Names on Facebook
Most of my Facebook friends are cautious people who are sensible of the implications of an online profile, so I can’t remember any of them having had difficulties or embarassing moments due to oversharing. They also know their way around the privacy settings and how to hide their profile or friend list from strangers (or even friends).
One thing, however, that irritates me when browsing the friend list, are the friends that use fake names or shortened forms such as Ma Ny or Lo La. Combined with a photo of their dog or a random sunset, it makes me think for a second: “Who is this person again?” Guys, this is a Facebook! A collection of pictures and names of the people I know. I think of it as a dynamic extension of my address book, in which I also prefer having full, real names (unless the person acts under a different, well-known pseudonym, but that’s a different story …).
Now you may argue that you’re doing it for privacy reasons, and I can see the noble intentions behind it, but I believe that changing one’s name is not the right strategy to protect one’s privacy. It could even invoke a false sense of security.
A fake name is not the best way to protect you from stalkers, your boss or other annoying people:
Facebook has privacy settings that allow you to hide your profile from search, both in Facebook and on external search engines. You can also limit messages to friends and new friend requests to friends of friends, or block certain people. I believe these are better methods to prevent yourself from being found and stalked than changing your name, which may also annoy your friends.
A fake name doesn’t do much to hide your identity from Facebook:
If you think your enemy is not your boss but Mark Zuckerberg, think again. Facebook’s business model is to take your demographics and the observed behavior on Facebook and attached sites, e.g. your “likes”, and serve advertisements that fit your interests so you hopefully click on them. Is your name relevant for this?! Not much. If you still think Facebook shouldn’t know your name, because it allows matching with your real world identity, think about your email address or other associated accounts. Do they contain your name? If yes, Facebook could get it if they really want it. Which also means, if you really want to build a fake identity (which I cannot endorse, of course) on Facebook, you need more than just a modified name.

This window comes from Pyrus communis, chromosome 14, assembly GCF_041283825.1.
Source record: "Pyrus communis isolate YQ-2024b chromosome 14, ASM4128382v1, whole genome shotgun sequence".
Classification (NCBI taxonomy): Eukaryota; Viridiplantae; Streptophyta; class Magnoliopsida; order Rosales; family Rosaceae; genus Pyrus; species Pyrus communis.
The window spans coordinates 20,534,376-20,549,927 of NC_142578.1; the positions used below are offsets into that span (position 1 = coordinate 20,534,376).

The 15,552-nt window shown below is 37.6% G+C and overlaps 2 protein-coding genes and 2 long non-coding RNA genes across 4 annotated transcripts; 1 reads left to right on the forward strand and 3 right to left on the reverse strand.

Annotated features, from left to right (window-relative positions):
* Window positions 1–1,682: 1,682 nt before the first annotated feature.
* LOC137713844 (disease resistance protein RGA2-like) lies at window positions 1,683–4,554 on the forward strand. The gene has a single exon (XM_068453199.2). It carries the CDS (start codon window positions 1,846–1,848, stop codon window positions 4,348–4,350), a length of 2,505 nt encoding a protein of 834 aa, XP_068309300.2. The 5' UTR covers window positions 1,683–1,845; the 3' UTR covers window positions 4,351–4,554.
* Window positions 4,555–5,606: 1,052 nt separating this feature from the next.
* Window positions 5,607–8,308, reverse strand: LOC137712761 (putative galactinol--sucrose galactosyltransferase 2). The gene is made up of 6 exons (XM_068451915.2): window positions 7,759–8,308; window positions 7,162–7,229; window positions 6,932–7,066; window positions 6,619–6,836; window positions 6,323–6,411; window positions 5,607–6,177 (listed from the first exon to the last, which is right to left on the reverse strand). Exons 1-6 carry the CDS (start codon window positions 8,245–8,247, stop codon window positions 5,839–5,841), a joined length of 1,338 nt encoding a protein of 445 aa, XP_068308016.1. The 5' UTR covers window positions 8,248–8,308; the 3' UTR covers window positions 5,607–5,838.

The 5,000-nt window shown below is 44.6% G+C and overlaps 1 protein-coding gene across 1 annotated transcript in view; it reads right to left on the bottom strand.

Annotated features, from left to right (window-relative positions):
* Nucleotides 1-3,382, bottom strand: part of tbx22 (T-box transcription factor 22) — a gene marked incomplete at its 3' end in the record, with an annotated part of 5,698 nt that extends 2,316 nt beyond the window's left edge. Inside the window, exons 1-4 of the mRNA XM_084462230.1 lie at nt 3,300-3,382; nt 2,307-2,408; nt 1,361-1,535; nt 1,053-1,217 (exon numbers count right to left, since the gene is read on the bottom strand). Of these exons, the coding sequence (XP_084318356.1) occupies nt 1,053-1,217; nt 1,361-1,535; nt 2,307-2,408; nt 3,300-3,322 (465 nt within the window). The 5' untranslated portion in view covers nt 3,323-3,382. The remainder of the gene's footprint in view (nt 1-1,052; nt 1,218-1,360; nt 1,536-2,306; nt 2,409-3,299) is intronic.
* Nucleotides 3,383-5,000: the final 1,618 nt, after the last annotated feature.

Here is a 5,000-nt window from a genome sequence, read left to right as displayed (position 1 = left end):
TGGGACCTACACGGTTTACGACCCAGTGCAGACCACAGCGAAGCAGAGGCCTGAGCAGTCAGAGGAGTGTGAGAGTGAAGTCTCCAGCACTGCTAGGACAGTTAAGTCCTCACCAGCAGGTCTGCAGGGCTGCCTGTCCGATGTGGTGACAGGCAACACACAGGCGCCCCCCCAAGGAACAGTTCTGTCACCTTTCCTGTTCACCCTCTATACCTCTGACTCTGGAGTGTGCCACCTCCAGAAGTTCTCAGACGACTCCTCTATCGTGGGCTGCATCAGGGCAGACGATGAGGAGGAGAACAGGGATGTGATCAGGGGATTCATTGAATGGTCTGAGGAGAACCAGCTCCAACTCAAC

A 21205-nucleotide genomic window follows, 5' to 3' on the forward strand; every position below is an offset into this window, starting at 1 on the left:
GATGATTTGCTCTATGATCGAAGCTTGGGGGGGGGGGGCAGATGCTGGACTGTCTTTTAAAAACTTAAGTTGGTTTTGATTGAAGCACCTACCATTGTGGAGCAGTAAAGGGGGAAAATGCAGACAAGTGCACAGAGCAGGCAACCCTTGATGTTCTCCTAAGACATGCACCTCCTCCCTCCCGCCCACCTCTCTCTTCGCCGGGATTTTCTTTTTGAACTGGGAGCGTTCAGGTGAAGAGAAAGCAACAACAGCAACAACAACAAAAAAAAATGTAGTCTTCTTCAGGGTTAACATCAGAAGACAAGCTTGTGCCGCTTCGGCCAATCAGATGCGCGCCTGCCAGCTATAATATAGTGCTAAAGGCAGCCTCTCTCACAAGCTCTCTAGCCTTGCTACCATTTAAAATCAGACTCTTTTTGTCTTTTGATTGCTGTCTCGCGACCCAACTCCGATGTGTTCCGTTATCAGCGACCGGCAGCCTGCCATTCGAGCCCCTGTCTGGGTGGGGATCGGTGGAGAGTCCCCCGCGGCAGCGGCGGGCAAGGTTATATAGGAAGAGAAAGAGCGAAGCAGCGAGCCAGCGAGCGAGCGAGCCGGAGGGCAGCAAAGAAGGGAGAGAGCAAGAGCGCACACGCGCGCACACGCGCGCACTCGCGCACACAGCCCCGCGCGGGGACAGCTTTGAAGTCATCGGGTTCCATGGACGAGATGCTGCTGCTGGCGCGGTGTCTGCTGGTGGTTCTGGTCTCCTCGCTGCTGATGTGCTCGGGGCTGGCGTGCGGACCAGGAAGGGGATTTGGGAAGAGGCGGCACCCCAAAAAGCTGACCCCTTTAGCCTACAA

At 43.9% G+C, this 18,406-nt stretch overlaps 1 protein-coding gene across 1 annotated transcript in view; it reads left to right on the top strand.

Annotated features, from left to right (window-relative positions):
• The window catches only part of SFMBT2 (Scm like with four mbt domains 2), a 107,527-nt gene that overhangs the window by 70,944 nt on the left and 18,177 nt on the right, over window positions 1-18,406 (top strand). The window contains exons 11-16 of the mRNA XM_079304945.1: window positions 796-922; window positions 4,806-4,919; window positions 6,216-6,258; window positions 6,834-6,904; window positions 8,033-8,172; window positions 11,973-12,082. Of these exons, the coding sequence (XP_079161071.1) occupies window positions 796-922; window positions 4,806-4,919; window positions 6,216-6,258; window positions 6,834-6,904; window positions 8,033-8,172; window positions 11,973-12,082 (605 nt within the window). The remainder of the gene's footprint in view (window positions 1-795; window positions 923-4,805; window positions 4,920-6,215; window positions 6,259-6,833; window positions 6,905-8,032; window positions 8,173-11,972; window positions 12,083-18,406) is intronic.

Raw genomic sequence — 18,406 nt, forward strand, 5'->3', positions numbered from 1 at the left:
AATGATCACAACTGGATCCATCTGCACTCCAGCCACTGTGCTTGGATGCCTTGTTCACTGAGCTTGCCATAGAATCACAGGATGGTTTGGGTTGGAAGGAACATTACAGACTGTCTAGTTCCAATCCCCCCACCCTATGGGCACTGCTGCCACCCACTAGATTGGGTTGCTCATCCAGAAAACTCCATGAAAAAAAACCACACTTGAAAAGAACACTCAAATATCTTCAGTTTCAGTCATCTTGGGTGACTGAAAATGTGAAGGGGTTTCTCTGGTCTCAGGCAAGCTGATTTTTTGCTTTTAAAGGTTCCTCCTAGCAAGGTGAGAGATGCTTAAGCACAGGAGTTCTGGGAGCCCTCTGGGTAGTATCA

Do you think this Facebook page and its red and blue box test will show you some nasty secret behind McDonalds?
Well, let me show you the nasty secret behind this Facebook page:
This is an attack known as “clickjacking”, where you are tricked into clicking something you don’t see, for example “liking” something on Facebook. Unfortunately there is no way to find out about this except being suspicious about being asked to click somewhere and inspecting the page’s source, which you may not be able to. If you’re interested, please contact me. I don’t want to reveal the exact method here. Hopefully browser vendors are bringing a solution, though.
Facebook and Skype
A few days back, I blogged this provoking question: Did Facebook sell our Data to Skype? Well, I found out that Facebook asks some of their members to import their Skype contacts. I haven’t seen the respective screen, but a friend commented on it on my Facebook wall, another person had sent me an email about it as an answer to this posting and I found it on Techcrunch as well. (By the way: This blog has a comment function. Of course you can contact me through other channels, but why not keep your comments along with the article for everyone to read?)
The girl from whom I had received the invite has confirmed meanwhile that she entered their Skype credentials into Facebook to import her contact list, so the invite displayed in the Skype alerts was coming from the same feature. She did not tell me any details but it was not like that she sent the invite on purpose (remember: we are already connected). I assume that Facebook makes sending invites the default option and either hides the opt-out or doesn’t provide any at all?! Anybody knows that?
Did Facebook sell our data to Skype?!
Recently, the blue Skype notification box popped out from my system tray. Previously I had only seen it when someone chose to add me on Skype, but this time it was something else:
An invitation to Facebook! How has this landed in my Skype?! In my Skype settings it says now that I can receive alerts from Facebook, but I don’t remember giving that option in the first place!
There’s also the next screen to show “my Facebook friends”, and this is the scary part:
I am already on Facebook but with a different email address, so there was no way for Skype to match my existing Facebook account. Therefore, the people listed there might be from my Skype contact list, but here they’re listed with their Facebook name, image and link to their profile! It seems that somehow Facebook must have allowed Skype to match the email addresses of their users!!
Has anybody else seen those alerts?! There’s something going on and I don’t know whether I “like” it …